Houston's Top 5 Places for Greek Pastries

Categories: Sweets, Top Five

baklavacheesecakecafepita.jpg
Photo by Molly Dunn
Topping a cheesecake with baklava is genius.
When someone mentions Greek sweets and baked goods, nine times out of ten your mind will go straight to baklava. And there's no shame in that! The sticky, sweet, nutty and flaky dessert puts a smile on everyone's face. But there's more to Greek bakeries than baklava. Much more.

Houston may not be home to many bakeries specializing in Greek baked goods, but the Bayou City is home to several Greek restaurants that serve a variety of Hellenic sweets and treats. So, without further ado, here are the top five places to find Greek baked goods in Houston.

5. Café Pita +

While the baklava at this restaurant is subpar on its own, the main draw is the baklava cheesecake. Whoever thought to top a classic cheesecake with baklava is a genius (and probably not a health nut). Because cheesecake is not good enough by itself, just top it with a sticky, nutty and flaky slice of baklava. Honey oozes out of the pastry, blending perfectly with the creamy cheesecake and graham cracker crust. No, Café Pita isn't the best place for Greek baked goods, but the baklava cheesecake makes up for its lack of options.

harrysbaklava.jpg
Photo by Molly Dunn
Harry's baklava contains more cinnamon than most other versions do.

4. Harry's

You may go to Harry's for breakfast, but I go to Harry's for the baklava and Greek cookies. Owner Johnny Platsas greets you at the door and instantly makes you feel welcomed, as though you've entered his home. Ask him which desserts are available and he'll take care of you -- even if the one you want isn't in the display case. Baklava is served as flutes for events and as a slab of flaky pastries layered with walnuts, honey and butter for sale in the restaurant. One bite of Harry's baklava and you're sent straight to Athens. The tender, buttery pastry and warm, rich honey will satisfy your sugar intake for a month, but that won't stop you from finishing the piece -- it's that good. Each dessert, including the rice pudding, melomakarona and kourabiethes (Greek cookies), is made daily, so everything is fresh.

loukoumades.jpg
Photo by Molly Dunn
The sugar syrup in these loukoumades from Niko Niko's explodes in your mouth.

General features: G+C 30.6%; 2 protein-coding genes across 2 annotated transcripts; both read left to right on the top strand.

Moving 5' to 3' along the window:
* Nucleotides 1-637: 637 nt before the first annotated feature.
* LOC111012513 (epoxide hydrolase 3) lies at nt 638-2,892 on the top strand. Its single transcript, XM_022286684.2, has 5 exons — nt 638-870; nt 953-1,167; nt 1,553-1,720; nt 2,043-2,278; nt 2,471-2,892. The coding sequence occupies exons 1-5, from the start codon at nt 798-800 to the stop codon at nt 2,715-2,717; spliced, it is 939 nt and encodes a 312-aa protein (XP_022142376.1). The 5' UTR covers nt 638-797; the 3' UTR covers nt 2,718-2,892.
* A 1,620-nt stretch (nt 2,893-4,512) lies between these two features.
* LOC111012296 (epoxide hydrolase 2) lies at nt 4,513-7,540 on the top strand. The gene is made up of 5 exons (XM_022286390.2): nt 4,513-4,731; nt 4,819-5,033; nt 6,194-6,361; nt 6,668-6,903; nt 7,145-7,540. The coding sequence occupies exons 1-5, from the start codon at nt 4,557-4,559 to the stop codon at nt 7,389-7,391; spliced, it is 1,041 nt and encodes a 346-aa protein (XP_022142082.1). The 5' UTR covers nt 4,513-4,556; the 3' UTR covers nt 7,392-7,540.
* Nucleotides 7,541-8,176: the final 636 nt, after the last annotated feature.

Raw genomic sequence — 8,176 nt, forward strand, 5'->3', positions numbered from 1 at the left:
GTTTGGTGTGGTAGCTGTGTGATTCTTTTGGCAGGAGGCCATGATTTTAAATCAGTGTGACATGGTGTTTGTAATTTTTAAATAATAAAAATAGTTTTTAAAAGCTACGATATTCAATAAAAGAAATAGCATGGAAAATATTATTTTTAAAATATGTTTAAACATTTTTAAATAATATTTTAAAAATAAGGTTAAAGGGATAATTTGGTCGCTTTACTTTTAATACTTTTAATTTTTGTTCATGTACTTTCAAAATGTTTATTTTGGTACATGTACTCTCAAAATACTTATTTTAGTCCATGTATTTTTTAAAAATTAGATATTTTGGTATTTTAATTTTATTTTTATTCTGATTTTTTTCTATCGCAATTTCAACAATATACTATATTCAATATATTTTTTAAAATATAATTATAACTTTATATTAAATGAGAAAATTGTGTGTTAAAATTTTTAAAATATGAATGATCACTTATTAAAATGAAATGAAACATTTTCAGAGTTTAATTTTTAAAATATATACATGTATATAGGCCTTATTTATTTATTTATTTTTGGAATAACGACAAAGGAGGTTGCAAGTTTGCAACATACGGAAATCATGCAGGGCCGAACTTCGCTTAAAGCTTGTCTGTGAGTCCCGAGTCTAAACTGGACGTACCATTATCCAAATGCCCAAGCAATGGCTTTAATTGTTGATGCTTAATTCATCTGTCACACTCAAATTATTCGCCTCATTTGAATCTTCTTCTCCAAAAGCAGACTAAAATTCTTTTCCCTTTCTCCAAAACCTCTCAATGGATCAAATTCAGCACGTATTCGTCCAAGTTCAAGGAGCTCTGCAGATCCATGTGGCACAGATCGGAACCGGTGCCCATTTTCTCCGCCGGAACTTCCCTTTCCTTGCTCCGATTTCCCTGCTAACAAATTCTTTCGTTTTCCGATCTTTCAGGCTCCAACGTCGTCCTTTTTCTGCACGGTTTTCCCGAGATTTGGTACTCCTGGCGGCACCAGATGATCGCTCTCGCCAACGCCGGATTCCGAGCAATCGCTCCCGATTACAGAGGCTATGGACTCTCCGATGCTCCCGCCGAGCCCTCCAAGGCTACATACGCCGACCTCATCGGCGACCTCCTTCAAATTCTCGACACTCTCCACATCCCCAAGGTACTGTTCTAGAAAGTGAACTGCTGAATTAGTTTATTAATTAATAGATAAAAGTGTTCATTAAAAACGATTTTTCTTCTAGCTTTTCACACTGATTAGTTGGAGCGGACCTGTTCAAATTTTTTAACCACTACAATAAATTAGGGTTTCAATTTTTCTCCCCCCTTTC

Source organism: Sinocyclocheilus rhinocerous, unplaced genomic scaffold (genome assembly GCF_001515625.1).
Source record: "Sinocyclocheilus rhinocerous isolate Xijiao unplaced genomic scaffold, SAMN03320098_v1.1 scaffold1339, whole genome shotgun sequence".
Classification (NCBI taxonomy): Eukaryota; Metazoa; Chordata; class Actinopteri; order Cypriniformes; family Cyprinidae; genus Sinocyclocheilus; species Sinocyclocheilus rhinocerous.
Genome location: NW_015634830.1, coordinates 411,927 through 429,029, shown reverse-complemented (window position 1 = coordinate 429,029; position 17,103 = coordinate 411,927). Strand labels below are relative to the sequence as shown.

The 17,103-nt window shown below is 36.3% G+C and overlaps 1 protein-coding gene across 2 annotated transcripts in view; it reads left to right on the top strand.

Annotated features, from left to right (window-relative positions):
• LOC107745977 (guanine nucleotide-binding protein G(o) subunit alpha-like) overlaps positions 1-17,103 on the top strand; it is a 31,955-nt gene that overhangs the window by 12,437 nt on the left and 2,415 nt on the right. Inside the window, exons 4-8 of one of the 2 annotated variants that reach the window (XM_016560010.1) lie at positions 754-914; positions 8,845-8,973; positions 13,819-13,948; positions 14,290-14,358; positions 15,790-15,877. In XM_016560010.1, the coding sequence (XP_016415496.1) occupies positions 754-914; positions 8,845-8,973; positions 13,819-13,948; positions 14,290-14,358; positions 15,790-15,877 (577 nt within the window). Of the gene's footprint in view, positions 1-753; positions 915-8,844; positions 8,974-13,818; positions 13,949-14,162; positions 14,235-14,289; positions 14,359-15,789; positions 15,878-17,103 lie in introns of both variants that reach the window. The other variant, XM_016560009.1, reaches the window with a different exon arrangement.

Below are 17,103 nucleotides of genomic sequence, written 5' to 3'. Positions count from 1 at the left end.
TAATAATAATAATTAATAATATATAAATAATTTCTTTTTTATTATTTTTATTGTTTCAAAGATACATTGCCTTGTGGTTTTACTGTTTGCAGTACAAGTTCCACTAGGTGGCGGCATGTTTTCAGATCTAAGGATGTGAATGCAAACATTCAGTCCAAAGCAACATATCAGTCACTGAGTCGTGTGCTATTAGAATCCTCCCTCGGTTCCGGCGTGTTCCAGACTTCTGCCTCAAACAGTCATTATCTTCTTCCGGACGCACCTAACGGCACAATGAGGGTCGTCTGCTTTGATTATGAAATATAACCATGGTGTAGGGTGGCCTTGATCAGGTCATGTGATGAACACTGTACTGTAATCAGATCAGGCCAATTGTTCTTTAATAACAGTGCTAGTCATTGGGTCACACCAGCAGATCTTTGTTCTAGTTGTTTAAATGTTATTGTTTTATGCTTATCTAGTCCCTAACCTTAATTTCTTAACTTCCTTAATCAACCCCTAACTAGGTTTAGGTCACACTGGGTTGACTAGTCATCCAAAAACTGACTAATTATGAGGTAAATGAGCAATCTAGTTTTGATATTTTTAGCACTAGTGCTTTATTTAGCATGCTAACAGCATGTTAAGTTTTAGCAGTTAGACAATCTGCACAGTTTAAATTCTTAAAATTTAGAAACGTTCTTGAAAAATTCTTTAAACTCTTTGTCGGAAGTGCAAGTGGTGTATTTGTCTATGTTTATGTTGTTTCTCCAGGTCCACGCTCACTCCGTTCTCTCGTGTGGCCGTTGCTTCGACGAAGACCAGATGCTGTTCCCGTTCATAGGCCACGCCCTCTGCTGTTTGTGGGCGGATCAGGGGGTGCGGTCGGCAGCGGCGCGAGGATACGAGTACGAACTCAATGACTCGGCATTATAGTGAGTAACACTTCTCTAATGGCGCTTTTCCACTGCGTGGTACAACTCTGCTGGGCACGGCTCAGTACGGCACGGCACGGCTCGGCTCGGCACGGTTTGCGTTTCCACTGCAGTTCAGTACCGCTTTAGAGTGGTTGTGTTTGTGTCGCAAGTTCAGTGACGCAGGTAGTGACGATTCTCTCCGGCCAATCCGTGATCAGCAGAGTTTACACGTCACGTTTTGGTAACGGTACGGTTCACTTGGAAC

3. Niko Niko's

While the gyros, souvlaki and falafels are usually the draw at Niko Niko's, the authentic Greek pastries and desserts are what keeps customers there after their main meal. Once you order your lunch or dinner and walk past the case of baklava, loukoumades, kourambiedes (wedding cookies) and Athenian mud pie, you can't help but order one or a few of these sweets. Note: You don't have to wait in the endless lunch line if you want the sweets only! Each order of baklava is covered in an extra dose of warm honey (because it isn't sweet enough). Although baklava is a classic choice, the best dessert is an order of loukoumades (Greek honey balls). These warm dough balls are fried and soaked in honey. Pop one in your mouth and feel the burst of warm honey ooze from the dough.

This story continues on the next page.

Location Info

Cafe Pita +

10852 Westheimer, Houston, TX

Category: Restaurant

Niko Niko's

2520 Montrose Blvd., Houston, TX

Category: Restaurant

Harry's Restaurant & Cafe

318 Tuam, Houston, TX

Category: Restaurant

Abdallah's

3939 Hillcroft, Houston, TX

Category: Restaurant

Phoenicia Specialty Foods

12141 Westheimer, Houston, TX

Category: Restaurant


Advertisement

My Voice Nation Help
4 comments
Tom Kennedy
Tom Kennedy

Euro Bakery on Louetta near Kuykendahl is excellent as well.

Marinella
Marinella

Why do you call these "Greek pastries"?


Lot of Lebanese stuff here, and you overlooked a place that began because of a Palestinian baker who arrrived here not too long ago: Fadi Dimassi's father. Dimassi's is no longer their place (interesting story itself) but Fadi still runs Fadi's and his dad make some great stuff.

Now Trending

From the Vault

 

Loading...